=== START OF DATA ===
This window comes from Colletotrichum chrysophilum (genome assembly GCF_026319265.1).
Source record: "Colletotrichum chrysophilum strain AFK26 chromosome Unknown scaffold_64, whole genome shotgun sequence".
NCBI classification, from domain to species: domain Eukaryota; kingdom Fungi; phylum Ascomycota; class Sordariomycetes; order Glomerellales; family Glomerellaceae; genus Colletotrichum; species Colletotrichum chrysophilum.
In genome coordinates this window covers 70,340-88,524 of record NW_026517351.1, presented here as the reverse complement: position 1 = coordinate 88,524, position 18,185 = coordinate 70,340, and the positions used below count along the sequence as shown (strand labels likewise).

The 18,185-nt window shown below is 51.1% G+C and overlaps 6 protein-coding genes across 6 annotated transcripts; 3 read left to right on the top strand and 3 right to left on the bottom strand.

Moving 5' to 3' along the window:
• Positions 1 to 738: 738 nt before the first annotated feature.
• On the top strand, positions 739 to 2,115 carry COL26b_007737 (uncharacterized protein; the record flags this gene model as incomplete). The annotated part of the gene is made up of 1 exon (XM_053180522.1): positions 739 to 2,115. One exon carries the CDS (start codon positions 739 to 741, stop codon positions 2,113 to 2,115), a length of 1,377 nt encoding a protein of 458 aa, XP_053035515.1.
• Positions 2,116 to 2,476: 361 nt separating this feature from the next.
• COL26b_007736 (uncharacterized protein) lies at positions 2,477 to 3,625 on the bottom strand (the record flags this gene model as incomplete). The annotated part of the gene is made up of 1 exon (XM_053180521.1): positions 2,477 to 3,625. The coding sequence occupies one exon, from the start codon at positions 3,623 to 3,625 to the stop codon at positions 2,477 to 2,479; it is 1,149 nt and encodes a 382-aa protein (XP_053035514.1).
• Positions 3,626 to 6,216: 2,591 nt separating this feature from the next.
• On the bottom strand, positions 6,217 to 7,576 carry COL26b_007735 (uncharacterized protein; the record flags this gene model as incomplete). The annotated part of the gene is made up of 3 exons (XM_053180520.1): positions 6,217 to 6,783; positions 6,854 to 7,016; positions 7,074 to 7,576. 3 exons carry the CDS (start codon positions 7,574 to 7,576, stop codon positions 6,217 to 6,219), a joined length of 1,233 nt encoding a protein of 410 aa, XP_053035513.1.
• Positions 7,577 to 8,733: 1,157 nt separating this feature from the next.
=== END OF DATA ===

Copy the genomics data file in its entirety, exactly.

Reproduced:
This window comes from Colletotrichum chrysophilum (genome assembly GCF_026319265.1).
Source record: "Colletotrichum chrysophilum strain AFK26 chromosome Unknown scaffold_64, whole genome shotgun sequence".
NCBI classification, from domain to species: domain Eukaryota; kingdom Fungi; phylum Ascomycota; class Sordariomycetes; order Glomerellales; family Glomerellaceae; genus Colletotrichum; species Colletotrichum chrysophilum.
In genome coordinates this window covers 70,340-88,524 of record NW_026517351.1, presented here as the reverse complement: position 1 = coordinate 88,524, position 18,185 = coordinate 70,340, and the positions used below count along the sequence as shown (strand labels likewise).

The 18,185-nt window shown below is 51.1% G+C and overlaps 6 protein-coding genes across 6 annotated transcripts; 3 read left to right on the top strand and 3 right to left on the bottom strand.

Moving 5' to 3' along the window:
• Positions 1 to 738: 738 nt before the first annotated feature.
• On the top strand, positions 739 to 2,115 carry COL26b_007737 (uncharacterized protein; the record flags this gene model as incomplete). The annotated part of the gene is made up of 1 exon (XM_053180522.1): positions 739 to 2,115. One exon carries the CDS (start codon positions 739 to 741, stop codon positions 2,113 to 2,115), a length of 1,377 nt encoding a protein of 458 aa, XP_053035515.1.
• Positions 2,116 to 2,476: 361 nt separating this feature from the next.
• COL26b_007736 (uncharacterized protein) lies at positions 2,477 to 3,625 on the bottom strand (the record flags this gene model as incomplete). The annotated part of the gene is made up of 1 exon (XM_053180521.1): positions 2,477 to 3,625. The coding sequence occupies one exon, from the start codon at positions 3,623 to 3,625 to the stop codon at positions 2,477 to 2,479; it is 1,149 nt and encodes a 382-aa protein (XP_053035514.1).
• Positions 3,626 to 6,216: 2,591 nt separating this feature from the next.
• On the bottom strand, positions 6,217 to 7,576 carry COL26b_007735 (uncharacterized protein; the record flags this gene model as incomplete). The annotated part of the gene is made up of 3 exons (XM_053180520.1): positions 6,217 to 6,783; positions 6,854 to 7,016; positions 7,074 to 7,576. 3 exons carry the CDS (start codon positions 7,574 to 7,576, stop codon positions 6,217 to 6,219), a joined length of 1,233 nt encoding a protein of 410 aa, XP_053035513.1.
• Positions 7,577 to 8,733: 1,157 nt separating this feature from the next.